Corrie Wang feeds Charleston’s cravings

Corrie (Wachob) Wang ’00 and her husband, Shuai
Corrie (Wachob) Wang ’00 and her husband, Shuai
Corrie (Wachob) Wang ’00 and her husband, Shuai

A food truck serving Japanese cuisine on a street corner in Charleston, S.C.? The image is so different that it almost doesn’t make sense. That’s the beauty of it. Corrie (Wachob) Wang ’00 co-owns the truck, and the business is eating the lunch of traditional eateries.

Wang and her husband, Shuai, launched Short Grain in 2014, and in two years it went from a fledgling operation to being named one of the country’s Top 50 Best New Restaurants by Bon Appetit.

The Short Grain story started up north when Corrie, a waitress, and Shuai, a chef, helped launch a restaurant in New York City. Tired of the super-fast-paced life, the Wangs hit the road to help a friend open a restaurant in Charleston. Not long after unpacking the moving truck, they learned the new project was way behind.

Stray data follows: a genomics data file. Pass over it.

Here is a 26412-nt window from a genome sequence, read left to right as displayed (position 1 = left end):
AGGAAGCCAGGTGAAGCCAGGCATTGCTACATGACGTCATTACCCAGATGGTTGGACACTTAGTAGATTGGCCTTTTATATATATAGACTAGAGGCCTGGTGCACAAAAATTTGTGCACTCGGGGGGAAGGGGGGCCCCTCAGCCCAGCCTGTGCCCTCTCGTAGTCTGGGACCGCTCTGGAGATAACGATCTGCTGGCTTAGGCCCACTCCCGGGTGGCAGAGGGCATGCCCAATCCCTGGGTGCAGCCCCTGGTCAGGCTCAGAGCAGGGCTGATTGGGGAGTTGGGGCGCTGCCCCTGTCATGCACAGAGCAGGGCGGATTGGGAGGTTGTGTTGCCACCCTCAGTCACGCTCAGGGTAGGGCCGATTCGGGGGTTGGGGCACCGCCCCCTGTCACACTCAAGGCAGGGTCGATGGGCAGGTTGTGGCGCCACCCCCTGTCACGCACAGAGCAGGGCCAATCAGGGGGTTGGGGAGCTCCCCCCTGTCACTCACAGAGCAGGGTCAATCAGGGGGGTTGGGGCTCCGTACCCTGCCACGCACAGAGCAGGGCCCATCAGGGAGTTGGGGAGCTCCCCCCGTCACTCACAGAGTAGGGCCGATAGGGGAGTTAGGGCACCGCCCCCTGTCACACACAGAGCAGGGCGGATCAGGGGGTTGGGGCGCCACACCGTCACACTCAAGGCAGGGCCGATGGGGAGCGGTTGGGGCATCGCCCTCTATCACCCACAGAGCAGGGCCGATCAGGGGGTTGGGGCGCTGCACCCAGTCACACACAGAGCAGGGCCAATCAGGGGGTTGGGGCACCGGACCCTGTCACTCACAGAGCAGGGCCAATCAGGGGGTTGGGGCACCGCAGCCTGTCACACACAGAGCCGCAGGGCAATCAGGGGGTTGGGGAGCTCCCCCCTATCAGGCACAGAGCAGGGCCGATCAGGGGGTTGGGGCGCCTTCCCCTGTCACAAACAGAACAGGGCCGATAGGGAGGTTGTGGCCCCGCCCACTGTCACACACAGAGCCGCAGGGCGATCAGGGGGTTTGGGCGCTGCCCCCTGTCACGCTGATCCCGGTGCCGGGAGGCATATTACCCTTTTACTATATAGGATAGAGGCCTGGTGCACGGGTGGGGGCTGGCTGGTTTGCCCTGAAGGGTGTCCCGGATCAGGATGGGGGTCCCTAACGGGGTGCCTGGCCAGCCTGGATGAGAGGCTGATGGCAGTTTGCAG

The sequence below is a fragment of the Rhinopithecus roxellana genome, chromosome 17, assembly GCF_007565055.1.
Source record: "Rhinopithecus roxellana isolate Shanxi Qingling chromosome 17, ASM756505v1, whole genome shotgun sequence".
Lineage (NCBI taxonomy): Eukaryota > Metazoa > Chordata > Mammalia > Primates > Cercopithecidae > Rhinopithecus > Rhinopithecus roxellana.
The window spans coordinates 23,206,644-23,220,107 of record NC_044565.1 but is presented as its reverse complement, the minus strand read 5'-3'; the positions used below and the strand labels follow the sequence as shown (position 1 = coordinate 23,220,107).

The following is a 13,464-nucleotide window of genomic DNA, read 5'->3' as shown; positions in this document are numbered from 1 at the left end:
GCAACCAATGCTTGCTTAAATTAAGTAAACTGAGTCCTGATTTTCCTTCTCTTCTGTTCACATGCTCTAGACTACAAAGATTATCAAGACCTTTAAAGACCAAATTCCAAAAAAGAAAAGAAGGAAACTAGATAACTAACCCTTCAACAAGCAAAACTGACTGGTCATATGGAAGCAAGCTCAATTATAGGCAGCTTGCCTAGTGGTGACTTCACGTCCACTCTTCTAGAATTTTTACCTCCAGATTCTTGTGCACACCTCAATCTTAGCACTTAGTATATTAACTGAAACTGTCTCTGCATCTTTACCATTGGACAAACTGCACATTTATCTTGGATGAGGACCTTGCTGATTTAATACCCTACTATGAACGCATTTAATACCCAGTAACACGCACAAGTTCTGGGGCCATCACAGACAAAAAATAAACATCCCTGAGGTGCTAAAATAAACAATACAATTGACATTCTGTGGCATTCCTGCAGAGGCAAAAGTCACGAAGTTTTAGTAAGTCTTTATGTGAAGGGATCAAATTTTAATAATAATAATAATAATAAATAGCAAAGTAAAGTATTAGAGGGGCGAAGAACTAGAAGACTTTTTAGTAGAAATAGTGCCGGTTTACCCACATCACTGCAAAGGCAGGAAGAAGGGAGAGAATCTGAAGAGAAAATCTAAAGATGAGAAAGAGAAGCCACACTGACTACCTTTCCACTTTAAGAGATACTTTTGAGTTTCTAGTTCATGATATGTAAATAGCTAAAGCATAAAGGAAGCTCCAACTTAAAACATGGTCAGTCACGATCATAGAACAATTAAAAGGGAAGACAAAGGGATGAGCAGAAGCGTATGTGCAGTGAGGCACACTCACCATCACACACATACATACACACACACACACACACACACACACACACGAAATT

“We had left our life in Brooklyn, and it was like, ‘now what?’” Corrie Wang says. “We wanted to be in the food business, but didn’t want to work for anyone else. It’s hard to get a good restaurant location in Charleston. You’re either paying a lot to buy a site, or sinking a ton of money into repairs.”

So they decided on a roving restaurant, but the beginning was rough. You must be invited to the best locations. And, Wang says, mastering the logistics was mentally and physically exhausting.

“Packing and unpacking everything on the truck every day, we were constantly forgetting things. One time, we left a big cooler at the commissary kitchen that had all our food in it.”

Short Grain’s menu, offering new takes on traditional rice bowls as well as seasonal fritters and onigiris (rice balls), quickly became a hit with people in Charleston. Prime locations, invites to local festivals and accolades followed; Shuai was nominated for a James Beard award in the Rising Star Chef category.

“Once the awards started to come in, we knew we had made it,” Wang says. “We were lucky. We had come up with the right thing at the right time. We offered what the people in Charleston were craving, whether they knew it or not.”

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